Saturday, 16 December, 2017

Designating Iran’s Revolutionary Guards as terrorists will have dire consequences

TEHRAN, IRAN - SEPTEMBER 15:  Iranian President Hassan Rouhani (L) and IRGC Major General Mohammad Ali Jafari (R) attend the 21st Nationwide Assembly of the Islamic Revolution Guards Corps (IRGC) Commanders in Tehran, Iran on September 15, 2015. (Photo by Pool/Iranian Presidency Press Office/Anadolu Agency/Getty Images)

By Seyed Hossein Mousavian, Huffington Post

According to reports, the Trump administration is considering designating Iran’s Islamic Revolutionary Guards Corps (IRGC) a terrorist organization, even as senior U.S. defense and intelligence officials have warned against such a move. Of course, the IRGC and the U.S. Central Command (CENTCOM) have been bitterly at odds for over three decades. In the early 1980s, after Saddam Hussein’s invasion of Iran, both forces were established and assumed responsibility for their country’s extra-territorial actions. CENTCOM’s area of responsibility ― the Middle East, North Africa, and Central Asia ― is in Iran’s neighborhood and overlaps with the area of responsibility of the Qods Force, the IRGC’s foreign operations wing.

America and Iran both frame the actions of their respective militaries in the region as reflective of aims for regional hegemony. However, the reality is that many regional states intervene militarily outside their borders; whether it be Saudi Arabia in Bahrain and Yemen, Turkey in Syria and Iraq, or Russia in Syria. America is a leading historic example, and currently has a massive military presence in the Persian Gulf and throughout the region.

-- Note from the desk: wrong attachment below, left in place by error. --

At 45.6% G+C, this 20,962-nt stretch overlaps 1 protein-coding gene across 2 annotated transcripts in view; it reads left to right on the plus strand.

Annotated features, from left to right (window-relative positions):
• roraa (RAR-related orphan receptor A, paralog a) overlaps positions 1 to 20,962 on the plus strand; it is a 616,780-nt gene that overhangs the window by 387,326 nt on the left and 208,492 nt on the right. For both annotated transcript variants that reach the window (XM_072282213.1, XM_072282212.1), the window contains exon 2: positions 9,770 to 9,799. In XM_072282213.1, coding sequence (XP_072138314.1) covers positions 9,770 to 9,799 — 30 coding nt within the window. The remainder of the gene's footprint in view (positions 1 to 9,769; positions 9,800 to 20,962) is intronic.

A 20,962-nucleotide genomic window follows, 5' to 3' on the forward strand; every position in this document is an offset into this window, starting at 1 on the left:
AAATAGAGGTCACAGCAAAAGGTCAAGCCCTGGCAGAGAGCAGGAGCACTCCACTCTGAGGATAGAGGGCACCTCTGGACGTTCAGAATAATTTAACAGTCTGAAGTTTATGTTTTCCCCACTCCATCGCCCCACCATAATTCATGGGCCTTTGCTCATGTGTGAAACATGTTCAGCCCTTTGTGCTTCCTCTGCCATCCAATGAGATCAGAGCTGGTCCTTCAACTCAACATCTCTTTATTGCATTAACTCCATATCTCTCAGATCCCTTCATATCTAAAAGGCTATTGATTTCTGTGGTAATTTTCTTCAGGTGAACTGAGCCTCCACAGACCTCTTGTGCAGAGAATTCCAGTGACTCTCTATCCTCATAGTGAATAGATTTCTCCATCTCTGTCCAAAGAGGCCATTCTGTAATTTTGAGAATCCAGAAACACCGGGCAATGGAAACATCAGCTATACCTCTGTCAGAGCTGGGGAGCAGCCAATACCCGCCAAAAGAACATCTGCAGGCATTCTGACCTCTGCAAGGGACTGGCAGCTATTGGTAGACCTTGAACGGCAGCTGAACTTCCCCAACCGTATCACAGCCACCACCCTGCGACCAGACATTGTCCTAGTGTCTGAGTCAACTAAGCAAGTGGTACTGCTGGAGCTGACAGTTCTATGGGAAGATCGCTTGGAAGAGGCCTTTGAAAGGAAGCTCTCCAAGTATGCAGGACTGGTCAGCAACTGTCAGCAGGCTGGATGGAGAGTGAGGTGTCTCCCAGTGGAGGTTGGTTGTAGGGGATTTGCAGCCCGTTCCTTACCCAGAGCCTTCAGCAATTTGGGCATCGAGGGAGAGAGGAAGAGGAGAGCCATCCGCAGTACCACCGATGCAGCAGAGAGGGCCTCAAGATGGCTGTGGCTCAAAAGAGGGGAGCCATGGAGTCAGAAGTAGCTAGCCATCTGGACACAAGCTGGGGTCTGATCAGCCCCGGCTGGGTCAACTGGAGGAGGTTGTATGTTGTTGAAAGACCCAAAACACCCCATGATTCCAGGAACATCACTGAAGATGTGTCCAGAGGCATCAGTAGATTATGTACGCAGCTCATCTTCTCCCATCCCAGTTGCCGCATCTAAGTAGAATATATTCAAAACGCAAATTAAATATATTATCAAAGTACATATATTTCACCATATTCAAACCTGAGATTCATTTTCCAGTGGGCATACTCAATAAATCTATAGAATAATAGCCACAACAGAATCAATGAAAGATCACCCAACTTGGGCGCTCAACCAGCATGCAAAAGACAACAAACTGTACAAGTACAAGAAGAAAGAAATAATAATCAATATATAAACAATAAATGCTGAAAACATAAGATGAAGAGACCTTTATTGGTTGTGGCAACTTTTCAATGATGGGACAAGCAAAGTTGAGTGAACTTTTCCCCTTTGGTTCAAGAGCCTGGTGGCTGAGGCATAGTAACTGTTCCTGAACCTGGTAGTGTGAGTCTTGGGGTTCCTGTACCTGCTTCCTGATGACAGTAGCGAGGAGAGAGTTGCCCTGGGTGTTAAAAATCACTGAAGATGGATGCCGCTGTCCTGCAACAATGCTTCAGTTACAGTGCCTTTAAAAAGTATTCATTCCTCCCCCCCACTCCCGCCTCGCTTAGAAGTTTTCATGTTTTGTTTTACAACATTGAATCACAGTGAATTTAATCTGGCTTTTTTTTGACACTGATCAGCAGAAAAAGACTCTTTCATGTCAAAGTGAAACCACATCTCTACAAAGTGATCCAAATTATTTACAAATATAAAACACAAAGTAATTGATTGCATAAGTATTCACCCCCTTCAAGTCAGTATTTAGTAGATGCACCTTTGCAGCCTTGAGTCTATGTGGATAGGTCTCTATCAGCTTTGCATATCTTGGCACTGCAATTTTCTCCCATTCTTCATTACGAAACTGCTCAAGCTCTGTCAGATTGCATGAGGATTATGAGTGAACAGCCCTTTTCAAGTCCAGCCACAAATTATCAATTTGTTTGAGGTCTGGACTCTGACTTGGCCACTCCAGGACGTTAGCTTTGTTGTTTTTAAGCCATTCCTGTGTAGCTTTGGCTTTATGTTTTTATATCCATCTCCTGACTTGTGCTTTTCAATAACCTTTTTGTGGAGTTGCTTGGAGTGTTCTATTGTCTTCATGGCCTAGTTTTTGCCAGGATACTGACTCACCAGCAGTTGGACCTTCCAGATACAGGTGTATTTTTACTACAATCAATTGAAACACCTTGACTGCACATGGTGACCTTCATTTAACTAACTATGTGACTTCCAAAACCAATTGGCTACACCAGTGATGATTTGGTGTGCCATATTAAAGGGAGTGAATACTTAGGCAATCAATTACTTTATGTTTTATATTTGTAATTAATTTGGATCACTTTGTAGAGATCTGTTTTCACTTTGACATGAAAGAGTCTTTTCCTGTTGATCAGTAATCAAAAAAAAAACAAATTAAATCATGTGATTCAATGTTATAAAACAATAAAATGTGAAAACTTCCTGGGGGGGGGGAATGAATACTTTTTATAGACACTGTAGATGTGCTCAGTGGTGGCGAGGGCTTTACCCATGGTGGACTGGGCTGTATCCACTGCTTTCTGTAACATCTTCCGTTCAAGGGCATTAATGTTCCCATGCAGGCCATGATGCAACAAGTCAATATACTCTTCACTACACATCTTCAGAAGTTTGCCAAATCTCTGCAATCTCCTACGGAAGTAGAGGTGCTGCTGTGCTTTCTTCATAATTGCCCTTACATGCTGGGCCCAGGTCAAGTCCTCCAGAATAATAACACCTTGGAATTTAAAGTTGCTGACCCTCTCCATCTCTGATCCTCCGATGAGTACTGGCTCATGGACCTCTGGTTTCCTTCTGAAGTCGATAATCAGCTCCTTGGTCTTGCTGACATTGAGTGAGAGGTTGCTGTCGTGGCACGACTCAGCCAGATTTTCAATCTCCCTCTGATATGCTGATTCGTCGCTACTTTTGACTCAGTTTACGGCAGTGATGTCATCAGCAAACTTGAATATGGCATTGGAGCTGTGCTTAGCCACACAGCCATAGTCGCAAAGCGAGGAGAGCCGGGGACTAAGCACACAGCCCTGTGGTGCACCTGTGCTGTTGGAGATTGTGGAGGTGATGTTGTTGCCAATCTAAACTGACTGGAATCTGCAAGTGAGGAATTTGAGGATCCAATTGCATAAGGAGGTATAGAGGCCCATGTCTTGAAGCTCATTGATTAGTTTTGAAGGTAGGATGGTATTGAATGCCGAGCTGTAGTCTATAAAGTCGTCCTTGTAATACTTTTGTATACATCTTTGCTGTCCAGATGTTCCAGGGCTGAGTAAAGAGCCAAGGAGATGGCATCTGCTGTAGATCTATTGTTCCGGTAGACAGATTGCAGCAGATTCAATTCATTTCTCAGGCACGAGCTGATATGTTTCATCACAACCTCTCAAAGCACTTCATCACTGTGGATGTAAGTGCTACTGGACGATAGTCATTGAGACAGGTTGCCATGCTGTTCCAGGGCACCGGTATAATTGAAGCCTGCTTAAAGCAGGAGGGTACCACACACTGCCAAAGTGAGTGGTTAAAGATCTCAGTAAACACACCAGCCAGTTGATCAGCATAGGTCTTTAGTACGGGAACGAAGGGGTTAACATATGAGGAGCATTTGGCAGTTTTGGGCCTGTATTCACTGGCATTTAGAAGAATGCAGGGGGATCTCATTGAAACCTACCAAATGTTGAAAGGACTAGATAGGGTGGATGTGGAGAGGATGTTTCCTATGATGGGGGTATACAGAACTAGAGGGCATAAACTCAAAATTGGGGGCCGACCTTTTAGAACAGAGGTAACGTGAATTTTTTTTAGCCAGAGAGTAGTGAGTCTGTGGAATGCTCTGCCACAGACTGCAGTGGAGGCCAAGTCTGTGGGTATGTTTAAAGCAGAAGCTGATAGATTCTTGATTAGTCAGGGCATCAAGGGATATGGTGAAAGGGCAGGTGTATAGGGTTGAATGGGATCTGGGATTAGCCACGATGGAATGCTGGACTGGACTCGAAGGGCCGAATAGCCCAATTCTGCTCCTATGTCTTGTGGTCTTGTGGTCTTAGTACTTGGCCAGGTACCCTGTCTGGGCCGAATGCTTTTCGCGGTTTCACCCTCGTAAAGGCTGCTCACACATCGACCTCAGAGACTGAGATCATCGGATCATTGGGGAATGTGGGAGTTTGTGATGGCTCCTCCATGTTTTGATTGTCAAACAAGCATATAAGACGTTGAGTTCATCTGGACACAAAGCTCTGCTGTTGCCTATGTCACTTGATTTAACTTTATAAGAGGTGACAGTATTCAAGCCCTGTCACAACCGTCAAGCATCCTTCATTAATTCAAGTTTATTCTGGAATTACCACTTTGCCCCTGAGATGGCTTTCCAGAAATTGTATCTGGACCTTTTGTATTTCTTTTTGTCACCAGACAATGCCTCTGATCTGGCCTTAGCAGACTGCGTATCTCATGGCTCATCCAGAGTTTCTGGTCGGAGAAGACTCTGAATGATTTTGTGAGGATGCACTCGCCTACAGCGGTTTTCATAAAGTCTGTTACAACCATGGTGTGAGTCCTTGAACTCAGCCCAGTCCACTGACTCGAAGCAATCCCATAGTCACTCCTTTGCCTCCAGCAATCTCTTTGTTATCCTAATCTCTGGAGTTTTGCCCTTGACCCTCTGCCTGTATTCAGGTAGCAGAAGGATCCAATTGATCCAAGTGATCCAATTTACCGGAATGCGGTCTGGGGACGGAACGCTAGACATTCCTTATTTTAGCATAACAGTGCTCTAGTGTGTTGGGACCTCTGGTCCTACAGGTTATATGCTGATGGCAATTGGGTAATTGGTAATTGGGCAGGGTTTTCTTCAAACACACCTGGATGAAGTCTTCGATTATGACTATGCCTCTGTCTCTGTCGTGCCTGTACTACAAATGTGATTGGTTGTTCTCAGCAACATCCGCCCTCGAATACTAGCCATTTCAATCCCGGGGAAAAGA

There are four leading reasons for why the U.S. designating the IRGC as a terrorist organization will be dangerous and harmful for both U.S. national security interests and regional stability.

First and foremost is the fact that CENTCOM and the Qods Force are the most powerful and influential outside actors in Syria, Afghanistan, Iraq, Lebanon, and the Persian Gulf. Even in Yemen, American and Saudi officials contend the Qods Force is a primary opponent. As such, if there is to be a peaceful solution to any regional crises, cooperation with the IRGC is a must. To label it terrorist will shut the door on opportunities for successful diplomacy.

Secondly, the IRGC is a government institution, a conscript force and an integral part of the Iranian Armed Forces. Declaring it a terrorist organization is the equivalent of designating the military of another nation a terrorist organization. Consequently, such a designation would be tantamount to an unofficial declaration of war and at the bare minimum, immensely inflame regional tensions

Third, President Donald Trump has proclaimed that destroying the self-proclaimed Islamic State will be his top foreign policy priority. Iranian Armed Forces are currently at the forefront of the ground war against the group in Syria, Iraq, and elsewhere in the region. Even Iraqi Kurdish leaders have stated that were it not for Iranian assistance, Erbil would have fallen to the group in 2014. Furthermore, the Russia-Iran military alliance resulted in a major victory in Aleppo. Designating the IRGC as a terrorist organization will deliver the biggest imaginable setback to the fight against ISIS and ensure any gains against it will come at the maximum expense of the United States.